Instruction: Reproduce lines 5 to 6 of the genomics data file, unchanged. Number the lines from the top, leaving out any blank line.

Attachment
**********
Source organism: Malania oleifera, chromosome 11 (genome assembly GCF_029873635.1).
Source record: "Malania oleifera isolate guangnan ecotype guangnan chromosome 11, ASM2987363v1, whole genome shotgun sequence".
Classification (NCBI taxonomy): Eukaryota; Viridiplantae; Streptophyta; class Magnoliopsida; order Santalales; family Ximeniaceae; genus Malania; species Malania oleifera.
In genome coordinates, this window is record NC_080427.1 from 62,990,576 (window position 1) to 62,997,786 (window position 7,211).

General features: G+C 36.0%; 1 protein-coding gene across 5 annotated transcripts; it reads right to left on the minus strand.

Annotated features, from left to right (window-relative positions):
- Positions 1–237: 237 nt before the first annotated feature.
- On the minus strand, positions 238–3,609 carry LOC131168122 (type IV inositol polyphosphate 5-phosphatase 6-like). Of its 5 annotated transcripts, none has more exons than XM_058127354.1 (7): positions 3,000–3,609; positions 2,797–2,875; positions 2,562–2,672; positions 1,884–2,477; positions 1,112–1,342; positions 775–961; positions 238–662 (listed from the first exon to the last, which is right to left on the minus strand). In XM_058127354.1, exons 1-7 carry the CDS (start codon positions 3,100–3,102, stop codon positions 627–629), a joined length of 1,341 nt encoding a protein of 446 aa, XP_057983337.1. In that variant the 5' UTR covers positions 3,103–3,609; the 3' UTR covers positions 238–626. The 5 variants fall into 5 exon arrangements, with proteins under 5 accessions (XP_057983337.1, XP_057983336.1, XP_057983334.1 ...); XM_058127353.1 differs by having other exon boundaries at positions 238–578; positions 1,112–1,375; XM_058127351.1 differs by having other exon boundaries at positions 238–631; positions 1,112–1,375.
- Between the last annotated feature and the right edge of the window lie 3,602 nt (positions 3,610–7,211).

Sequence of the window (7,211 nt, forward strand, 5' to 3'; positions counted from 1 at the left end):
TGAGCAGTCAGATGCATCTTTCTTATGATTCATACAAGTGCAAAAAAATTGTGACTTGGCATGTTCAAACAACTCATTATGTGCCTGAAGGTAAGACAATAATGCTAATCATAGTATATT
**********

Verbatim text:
General features: G+C 36.0%; 1 protein-coding gene across 5 annotated transcripts; it reads right to left on the minus strand.

Annotated features, from left to right (window-relative positions):